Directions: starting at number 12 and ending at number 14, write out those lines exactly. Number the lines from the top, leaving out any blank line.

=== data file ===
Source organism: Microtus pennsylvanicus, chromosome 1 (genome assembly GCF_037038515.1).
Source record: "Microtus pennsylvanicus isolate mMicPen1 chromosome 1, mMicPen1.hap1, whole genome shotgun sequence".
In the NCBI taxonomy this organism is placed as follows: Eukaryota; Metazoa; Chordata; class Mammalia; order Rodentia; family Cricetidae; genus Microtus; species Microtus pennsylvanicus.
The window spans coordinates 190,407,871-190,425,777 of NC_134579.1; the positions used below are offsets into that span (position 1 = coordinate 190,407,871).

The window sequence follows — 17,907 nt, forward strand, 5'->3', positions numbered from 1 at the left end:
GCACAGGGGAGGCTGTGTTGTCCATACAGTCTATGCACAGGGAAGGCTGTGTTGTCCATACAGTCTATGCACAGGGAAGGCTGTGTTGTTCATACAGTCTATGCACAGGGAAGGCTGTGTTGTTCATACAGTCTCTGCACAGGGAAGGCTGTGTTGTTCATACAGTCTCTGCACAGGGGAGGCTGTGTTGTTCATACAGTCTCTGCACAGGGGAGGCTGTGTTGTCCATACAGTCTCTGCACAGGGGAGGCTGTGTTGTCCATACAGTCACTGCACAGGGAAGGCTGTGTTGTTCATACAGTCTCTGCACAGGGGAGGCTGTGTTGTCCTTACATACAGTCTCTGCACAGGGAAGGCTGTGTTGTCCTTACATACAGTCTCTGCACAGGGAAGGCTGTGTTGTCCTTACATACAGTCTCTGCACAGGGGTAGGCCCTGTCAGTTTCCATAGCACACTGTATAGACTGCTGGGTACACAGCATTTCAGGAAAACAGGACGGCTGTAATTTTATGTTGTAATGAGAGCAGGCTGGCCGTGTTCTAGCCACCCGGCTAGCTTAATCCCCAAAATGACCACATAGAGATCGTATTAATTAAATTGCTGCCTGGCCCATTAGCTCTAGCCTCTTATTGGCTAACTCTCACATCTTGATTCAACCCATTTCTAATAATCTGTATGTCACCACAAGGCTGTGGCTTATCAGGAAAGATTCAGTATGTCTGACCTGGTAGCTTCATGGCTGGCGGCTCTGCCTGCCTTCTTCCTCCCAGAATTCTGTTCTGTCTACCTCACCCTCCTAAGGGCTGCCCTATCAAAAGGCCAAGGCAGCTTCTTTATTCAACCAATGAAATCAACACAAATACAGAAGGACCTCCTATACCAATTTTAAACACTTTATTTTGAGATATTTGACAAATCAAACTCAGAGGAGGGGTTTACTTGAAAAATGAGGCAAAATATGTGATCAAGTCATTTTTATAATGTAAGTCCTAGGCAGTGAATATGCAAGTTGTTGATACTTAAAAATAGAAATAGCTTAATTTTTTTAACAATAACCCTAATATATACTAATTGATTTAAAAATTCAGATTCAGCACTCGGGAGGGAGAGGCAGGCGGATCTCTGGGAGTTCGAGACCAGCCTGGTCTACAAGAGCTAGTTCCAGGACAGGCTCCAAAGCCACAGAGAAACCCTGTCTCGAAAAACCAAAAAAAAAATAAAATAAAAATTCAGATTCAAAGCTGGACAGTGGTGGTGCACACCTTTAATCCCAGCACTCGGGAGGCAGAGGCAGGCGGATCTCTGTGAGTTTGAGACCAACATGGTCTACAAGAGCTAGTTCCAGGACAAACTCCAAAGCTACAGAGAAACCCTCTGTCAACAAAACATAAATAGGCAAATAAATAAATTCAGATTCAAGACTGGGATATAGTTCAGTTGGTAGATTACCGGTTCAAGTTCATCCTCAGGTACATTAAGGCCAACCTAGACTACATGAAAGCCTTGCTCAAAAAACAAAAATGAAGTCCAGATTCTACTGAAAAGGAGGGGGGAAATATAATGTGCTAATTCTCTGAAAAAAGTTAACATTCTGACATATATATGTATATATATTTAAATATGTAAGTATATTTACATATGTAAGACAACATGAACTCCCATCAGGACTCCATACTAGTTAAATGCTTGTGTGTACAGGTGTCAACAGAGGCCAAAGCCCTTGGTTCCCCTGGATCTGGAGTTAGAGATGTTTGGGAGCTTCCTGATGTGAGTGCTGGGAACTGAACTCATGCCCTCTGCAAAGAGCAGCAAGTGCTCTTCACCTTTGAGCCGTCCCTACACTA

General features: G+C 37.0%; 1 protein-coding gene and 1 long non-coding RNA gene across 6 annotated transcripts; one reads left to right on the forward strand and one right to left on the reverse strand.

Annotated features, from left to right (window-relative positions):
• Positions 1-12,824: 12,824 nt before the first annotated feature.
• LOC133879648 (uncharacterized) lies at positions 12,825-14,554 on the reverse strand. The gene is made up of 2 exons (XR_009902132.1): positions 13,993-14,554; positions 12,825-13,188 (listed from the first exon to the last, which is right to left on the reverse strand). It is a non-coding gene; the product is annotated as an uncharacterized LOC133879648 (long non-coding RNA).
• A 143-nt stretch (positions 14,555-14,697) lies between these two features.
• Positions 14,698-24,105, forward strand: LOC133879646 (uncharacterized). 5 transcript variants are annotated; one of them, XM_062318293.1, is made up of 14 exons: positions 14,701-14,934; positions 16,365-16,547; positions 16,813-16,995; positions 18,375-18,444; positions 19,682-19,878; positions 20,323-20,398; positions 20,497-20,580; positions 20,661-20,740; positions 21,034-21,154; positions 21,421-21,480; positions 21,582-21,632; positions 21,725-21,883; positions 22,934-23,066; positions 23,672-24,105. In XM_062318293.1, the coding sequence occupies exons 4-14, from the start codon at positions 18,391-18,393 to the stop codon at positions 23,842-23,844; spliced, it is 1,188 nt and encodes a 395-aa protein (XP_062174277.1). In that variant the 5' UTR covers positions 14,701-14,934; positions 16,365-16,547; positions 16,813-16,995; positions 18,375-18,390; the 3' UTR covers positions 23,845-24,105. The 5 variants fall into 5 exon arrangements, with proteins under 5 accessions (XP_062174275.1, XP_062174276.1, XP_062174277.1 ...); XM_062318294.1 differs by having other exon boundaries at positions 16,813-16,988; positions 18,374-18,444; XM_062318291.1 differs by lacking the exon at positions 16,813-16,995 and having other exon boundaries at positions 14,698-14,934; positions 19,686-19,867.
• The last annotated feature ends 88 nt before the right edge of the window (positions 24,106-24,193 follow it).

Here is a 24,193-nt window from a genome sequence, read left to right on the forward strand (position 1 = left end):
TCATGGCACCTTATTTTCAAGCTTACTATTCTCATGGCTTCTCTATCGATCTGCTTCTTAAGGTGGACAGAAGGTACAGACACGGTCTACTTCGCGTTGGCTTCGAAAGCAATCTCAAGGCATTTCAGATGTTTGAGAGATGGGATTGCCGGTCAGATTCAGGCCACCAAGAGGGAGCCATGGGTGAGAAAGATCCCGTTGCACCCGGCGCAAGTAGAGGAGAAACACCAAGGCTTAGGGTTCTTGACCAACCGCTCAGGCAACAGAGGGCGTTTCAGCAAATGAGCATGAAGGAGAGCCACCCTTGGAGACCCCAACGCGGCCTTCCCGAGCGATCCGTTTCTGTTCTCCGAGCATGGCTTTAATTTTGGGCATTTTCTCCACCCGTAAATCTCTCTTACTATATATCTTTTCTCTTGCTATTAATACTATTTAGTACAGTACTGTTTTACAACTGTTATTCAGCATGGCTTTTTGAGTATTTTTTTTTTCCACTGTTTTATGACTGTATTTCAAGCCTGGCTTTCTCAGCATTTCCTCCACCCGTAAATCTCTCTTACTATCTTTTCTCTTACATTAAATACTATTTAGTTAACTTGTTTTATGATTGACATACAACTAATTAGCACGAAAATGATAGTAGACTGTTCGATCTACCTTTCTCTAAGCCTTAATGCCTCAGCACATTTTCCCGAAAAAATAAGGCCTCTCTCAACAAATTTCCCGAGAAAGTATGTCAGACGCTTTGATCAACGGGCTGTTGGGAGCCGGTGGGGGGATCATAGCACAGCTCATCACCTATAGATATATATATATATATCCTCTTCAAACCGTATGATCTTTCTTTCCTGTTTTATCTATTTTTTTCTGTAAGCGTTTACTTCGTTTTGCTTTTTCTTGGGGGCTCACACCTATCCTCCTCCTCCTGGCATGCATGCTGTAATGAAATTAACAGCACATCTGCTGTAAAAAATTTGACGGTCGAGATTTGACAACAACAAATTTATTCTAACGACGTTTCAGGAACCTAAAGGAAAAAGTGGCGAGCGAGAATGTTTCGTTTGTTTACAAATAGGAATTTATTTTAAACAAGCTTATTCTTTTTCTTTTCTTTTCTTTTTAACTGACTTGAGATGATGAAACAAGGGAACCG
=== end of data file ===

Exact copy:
• Positions 14,698-24,105, forward strand: LOC133879646 (uncharacterized). 5 transcript variants are annotated; one of them, XM_062318293.1, is made up of 14 exons: positions 14,701-14,934; positions 16,365-16,547; positions 16,813-16,995; positions 18,375-18,444; positions 19,682-19,878; positions 20,323-20,398; positions 20,497-20,580; positions 20,661-20,740; positions 21,034-21,154; positions 21,421-21,480; positions 21,582-21,632; positions 21,725-21,883; positions 22,934-23,066; positions 23,672-24,105. In XM_062318293.1, the coding sequence occupies exons 4-14, from the start codon at positions 18,391-18,393 to the stop codon at positions 23,842-23,844; spliced, it is 1,188 nt and encodes a 395-aa protein (XP_062174277.1). In that variant the 5' UTR covers positions 14,701-14,934; positions 16,365-16,547; positions 16,813-16,995; positions 18,375-18,390; the 3' UTR covers positions 23,845-24,105. The 5 variants fall into 5 exon arrangements, with proteins under 5 accessions (XP_062174275.1, XP_062174276.1, XP_062174277.1 ...); XM_062318294.1 differs by having other exon boundaries at positions 16,813-16,988; positions 18,374-18,444; XM_062318291.1 differs by lacking the exon at positions 16,813-16,995 and having other exon boundaries at positions 14,698-14,934; positions 19,686-19,867.
• The last annotated feature ends 88 nt before the right edge of the window (positions 24,106-24,193 follow it).

Here is a 24,193-nt window from a genome sequence, read left to right on the forward strand (position 1 = left end):